We spent about three days in Sweden. During our time we went to several museums, visited the national forest (which used to be the ancient coastline of Sweden many millennia ago), and explored the city in general. I apologize for short changing Sweden. It really was an awesome place, but it was nothing in comparison to Estonia. I know what you’re thinking. “But Deep, isn’t Estonia just a poor former-Soviet State? How can it even compare to Sweden? I can’t even point to Estonia on a map!” I thought the same thing before going there as well, but upon my arrival all my perceptions of the city changed.
On Wednesday, November 24th, we took an overnight ferry to Tallinn, the capital of Estonia. The cruise was a much needed break from the constant hospital visits, and we were able to enjoy ourselves as we made our way to Tallinn. When we arrived in the afternoon on the 25th we checked into the hotel and made our way straight to the old town of Tallinn. Here is a brief history lesson. Over the past 1000 years Estonia has been free for less than 100 of those years. Originally, they were invaded by the Danes (good job Danmark). Funny story, the Danes had two groups of soliders waiting to invade Tallinn on one night 1000 years ago. As the first group went into invade the city, the Estonian gave up without a fight, and proceded to celebrate their new overlords with copious amounts of beer. Now this is where the Estonians show just how tricky they are. Once the Danes were good and drunk the Estonians attacked, slaughtering all the soliders that thought they were getting a free beer. However, the second group of soliders came in after hearing the cries of their dying comrades, and at that point the jig was up and the Estonians actually surrendered. From this moment Estonia was passed from one country to another, from Danmark to Sweden to Germany to Russia (and maybe a few other countries as well. I don’t quite remember). Well, 900 some years later Estonia enjoyed their first taste of independence after the Russian revolution, and enjoyed 20 years of independence before being invaded by the Nazis. After WWII the Soviets took control of Estonia, and Estonia was controlled by the Soviets until 1991 where they finally regained their independence and have maintained it since. They have been independent for a record 21 years, but jokingly they are waiting for their new overlords to show up on any given day.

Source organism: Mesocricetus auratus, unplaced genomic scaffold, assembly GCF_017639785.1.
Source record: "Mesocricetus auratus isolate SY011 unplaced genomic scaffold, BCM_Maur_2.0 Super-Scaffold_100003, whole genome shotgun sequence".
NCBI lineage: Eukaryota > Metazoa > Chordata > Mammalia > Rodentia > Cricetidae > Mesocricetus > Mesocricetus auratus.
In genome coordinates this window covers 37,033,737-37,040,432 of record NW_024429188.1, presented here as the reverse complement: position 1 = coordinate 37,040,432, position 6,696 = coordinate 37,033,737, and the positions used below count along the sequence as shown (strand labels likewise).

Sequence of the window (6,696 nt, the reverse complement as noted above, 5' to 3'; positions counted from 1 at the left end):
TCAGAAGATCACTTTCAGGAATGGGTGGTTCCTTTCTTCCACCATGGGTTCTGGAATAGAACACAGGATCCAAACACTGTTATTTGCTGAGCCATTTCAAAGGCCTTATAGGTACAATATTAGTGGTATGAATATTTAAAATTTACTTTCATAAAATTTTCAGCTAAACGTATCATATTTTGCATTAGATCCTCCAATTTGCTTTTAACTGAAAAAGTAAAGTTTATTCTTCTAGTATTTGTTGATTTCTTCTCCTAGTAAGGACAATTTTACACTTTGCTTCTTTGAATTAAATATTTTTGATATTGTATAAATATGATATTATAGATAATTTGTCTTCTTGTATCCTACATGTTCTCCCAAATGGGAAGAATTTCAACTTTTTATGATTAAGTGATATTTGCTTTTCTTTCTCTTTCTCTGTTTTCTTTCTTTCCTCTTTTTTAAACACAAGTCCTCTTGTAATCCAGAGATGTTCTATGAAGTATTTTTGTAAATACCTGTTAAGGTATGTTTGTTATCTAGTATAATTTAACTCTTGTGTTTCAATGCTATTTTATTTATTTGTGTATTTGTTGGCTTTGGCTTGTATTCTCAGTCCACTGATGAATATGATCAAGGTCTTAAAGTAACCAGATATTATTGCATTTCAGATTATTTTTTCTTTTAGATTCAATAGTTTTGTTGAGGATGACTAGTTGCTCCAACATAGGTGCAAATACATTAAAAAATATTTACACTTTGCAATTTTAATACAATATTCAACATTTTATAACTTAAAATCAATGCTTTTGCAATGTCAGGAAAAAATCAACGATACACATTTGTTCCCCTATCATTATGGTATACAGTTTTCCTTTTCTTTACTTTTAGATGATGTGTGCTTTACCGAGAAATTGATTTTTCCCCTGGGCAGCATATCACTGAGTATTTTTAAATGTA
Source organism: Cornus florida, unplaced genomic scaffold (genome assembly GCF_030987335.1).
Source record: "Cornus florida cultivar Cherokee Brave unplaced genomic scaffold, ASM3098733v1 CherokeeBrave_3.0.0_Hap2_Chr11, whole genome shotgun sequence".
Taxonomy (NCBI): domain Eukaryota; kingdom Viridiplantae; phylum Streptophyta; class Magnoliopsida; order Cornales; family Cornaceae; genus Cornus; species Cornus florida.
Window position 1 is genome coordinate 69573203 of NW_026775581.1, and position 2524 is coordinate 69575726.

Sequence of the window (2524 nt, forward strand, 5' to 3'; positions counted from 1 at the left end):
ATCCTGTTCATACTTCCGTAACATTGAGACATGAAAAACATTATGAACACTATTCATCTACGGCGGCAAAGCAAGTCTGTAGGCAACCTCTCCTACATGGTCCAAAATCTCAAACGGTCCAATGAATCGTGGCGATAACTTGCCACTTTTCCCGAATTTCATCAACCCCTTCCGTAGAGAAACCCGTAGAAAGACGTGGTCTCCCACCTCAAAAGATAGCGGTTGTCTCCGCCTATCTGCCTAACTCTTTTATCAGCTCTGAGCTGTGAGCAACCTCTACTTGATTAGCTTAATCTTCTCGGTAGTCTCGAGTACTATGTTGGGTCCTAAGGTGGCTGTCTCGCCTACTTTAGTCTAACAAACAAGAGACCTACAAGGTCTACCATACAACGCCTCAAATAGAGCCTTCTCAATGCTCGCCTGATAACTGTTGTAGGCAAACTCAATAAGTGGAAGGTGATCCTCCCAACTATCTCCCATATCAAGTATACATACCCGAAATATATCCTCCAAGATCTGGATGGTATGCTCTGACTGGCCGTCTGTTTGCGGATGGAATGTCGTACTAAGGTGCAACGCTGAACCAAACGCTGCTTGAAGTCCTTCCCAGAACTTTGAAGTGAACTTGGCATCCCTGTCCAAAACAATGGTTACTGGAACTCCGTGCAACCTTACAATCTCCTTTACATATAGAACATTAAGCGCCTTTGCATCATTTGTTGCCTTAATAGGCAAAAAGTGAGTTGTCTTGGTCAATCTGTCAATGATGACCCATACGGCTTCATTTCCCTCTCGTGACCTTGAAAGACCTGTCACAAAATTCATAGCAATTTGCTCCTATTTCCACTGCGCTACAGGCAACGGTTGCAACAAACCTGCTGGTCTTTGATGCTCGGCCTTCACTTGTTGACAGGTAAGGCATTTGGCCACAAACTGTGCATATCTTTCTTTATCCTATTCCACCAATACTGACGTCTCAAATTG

The old city of Tallinn is a unique place with influences from each of their previous invaders. Each building is different in its own way, and because of this mixture of influences Tallinn is one of the most interesting places I have ever had the pleasure of visiting.
I have three more countries to visit, Greece, France, and Ireland, before heading back home. Be on the lookout for those blog posts as well as more on my Danish adventures!
Indtil næste gang!